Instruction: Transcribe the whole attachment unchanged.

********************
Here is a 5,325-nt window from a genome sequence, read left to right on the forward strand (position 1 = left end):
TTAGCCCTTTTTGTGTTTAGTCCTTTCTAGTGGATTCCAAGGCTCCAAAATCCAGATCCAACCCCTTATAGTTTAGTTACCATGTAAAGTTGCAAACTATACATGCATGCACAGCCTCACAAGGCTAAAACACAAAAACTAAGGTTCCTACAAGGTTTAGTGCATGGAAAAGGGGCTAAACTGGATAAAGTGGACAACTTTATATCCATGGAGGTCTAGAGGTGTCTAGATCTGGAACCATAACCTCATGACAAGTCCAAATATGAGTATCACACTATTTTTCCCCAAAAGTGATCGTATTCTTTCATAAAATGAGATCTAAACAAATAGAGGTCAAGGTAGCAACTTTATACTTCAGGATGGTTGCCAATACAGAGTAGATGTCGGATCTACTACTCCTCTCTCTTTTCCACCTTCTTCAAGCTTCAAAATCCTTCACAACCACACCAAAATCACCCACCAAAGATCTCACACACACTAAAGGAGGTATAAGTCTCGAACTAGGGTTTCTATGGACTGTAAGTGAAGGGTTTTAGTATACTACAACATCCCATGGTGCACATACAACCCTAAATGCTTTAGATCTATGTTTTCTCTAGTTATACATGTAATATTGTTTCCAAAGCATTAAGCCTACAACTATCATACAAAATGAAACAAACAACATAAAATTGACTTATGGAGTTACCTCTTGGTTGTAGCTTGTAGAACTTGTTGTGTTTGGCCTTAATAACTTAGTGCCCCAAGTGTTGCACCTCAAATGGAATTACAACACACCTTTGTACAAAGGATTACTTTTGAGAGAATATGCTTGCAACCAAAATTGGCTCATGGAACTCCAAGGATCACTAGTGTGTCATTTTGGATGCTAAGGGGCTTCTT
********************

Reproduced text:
Here is a 5,325-nt window from a genome sequence, read left to right on the forward strand (position 1 = left end):
TTAGCCCTTTTTGTGTTTAGTCCTTTCTAGTGGATTCCAAGGCTCCAAAATCCAGATCCAACCCCTTATAGTTTAGTTACCATGTAAAGTTGCAAACTATACATGCATGCACAGCCTCACAAGGCTAAAACACAAAAACTAAGGTTCCTACAAGGTTTAGTGCATGGAAAAGGGGCTAAACTGGATAAAGTGGACAACTTTATATCCATGGAGGTCTAGAGGTGTCTAGATCTGGAACCATAACCTCATGACAAGTCCAAATATGAGTATCACACTATTTTTCCCCAAAAGTGATCGTATTCTTTCATAAAATGAGATCTAAACAAATAGAGGTCAAGGTAGCAACTTTATACTTCAGGATGGTTGCCAATACAGAGTAGATGTCGGATCTACTACTCCTCTCTCTTTTCCACCTTCTTCAAGCTTCAAAATCCTTCACAACCACACCAAAATCACCCACCAAAGATCTCACACACACTAAAGGAGGTATAAGTCTCGAACTAGGGTTTCTATGGACTGTAAGTGAAGGGTTTTAGTATACTACAACATCCCATGGTGCACATACAACCCTAAATGCTTTAGATCTATGTTTTCTCTAGTTATACATGTAATATTGTTTCCAAAGCATTAAGCCTACAACTATCATACAAAATGAAACAAACAACATAAAATTGACTTATGGAGTTACCTCTTGGTTGTAGCTTGTAGAACTTGTTGTGTTTGGCCTTAATAACTTAGTGCCCCAAGTGTTGCACCTCAAATGGAATTACAACACACCTTTGTACAAAGGATTACTTTTGAGAGAATATGCTTGCAACCAAAATTGGCTCATGGAACTCCAAGGATCACTAGTGTGTCATTTTGGATGCTAAGGGGCTTCTT